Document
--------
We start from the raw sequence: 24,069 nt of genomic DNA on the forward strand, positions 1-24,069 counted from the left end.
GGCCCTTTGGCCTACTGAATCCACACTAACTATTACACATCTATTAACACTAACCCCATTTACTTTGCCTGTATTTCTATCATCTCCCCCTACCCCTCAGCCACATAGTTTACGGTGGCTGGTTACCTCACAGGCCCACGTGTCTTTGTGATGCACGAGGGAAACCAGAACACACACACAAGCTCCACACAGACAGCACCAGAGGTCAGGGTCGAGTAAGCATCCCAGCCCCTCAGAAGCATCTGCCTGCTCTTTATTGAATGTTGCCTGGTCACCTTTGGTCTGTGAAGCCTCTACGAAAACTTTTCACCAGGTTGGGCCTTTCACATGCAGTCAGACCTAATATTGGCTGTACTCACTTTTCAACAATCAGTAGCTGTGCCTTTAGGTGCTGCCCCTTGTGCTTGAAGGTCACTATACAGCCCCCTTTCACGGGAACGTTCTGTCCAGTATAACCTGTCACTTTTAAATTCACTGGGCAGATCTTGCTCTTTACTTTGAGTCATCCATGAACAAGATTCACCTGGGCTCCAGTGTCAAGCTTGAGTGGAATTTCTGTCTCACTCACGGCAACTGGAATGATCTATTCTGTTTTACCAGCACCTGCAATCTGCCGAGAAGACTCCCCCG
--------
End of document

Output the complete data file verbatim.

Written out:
We start from the raw sequence: 24,069 nt of genomic DNA on the forward strand, positions 1-24,069 counted from the left end.
GGCCCTTTGGCCTACTGAATCCACACTAACTATTACACATCTATTAACACTAACCCCATTTACTTTGCCTGTATTTCTATCATCTCCCCCTACCCCTCAGCCACATAGTTTACGGTGGCTGGTTACCTCACAGGCCCACGTGTCTTTGTGATGCACGAGGGAAACCAGAACACACACACAAGCTCCACACAGACAGCACCAGAGGTCAGGGTCGAGTAAGCATCCCAGCCCCTCAGAAGCATCTGCCTGCTCTTTATTGAATGTTGCCTGGTCACCTTTGGTCTGTGAAGCCTCTACGAAAACTTTTCACCAGGTTGGGCCTTTCACATGCAGTCAGACCTAATATTGGCTGTACTCACTTTTCAACAATCAGTAGCTGTGCCTTTAGGTGCTGCCCCTTGTGCTTGAAGGTCACTATACAGCCCCCTTTCACGGGAACGTTCTGTCCAGTATAACCTGTCACTTTTAAATTCACTGGGCAGATCTTGCTCTTTACTTTGAGTCATCCATGAACAAGATTCACCTGGGCTCCAGTGTCAAGCTTGAGTGGAATTTCTGTCTCACTCACGGCAACTGGAATGATCTATTCTGTTTTACCAGCACCTGCAATCTGCCGAGAAGACTCCCCCG